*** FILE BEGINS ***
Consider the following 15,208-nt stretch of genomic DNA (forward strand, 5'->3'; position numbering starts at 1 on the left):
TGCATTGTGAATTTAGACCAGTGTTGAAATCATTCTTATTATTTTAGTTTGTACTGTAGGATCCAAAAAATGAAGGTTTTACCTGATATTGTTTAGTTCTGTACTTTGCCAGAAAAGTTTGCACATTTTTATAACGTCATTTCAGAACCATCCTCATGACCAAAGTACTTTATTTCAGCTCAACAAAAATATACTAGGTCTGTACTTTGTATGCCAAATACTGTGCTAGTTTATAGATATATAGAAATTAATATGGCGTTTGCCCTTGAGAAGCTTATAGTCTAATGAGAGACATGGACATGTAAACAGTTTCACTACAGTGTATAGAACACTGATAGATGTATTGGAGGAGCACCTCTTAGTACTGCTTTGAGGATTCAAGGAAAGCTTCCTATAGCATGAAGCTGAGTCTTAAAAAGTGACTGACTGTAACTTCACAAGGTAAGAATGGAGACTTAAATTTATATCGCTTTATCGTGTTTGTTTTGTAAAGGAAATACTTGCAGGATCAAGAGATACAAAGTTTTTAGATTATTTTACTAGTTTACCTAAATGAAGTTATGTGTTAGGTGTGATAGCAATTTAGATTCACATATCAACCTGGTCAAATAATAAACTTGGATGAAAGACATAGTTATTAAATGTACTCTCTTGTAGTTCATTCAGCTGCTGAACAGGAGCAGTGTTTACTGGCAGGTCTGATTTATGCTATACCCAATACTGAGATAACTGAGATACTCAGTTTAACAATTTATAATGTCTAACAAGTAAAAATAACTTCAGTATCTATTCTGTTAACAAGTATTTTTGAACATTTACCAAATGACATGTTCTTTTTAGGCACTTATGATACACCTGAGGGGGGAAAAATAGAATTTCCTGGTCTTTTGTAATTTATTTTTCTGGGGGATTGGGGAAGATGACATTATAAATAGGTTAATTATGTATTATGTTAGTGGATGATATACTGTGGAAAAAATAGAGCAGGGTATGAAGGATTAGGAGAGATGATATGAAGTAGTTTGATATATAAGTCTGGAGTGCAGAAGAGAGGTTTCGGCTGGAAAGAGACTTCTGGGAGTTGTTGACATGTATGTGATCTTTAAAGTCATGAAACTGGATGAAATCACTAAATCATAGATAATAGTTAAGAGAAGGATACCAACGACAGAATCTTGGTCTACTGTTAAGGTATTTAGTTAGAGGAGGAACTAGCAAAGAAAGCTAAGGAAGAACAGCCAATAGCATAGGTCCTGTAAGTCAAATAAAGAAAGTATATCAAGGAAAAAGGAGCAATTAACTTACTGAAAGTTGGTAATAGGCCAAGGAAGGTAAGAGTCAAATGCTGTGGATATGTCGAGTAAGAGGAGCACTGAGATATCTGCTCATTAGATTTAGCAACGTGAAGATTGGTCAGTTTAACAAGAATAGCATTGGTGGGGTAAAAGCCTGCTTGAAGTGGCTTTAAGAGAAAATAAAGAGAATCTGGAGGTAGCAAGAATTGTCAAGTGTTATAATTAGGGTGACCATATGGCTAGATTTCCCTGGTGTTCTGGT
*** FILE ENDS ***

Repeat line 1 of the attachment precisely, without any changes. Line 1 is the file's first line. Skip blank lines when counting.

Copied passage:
Consider the following 15,208-nt stretch of genomic DNA (forward strand, 5'->3'; position numbering starts at 1 on the left):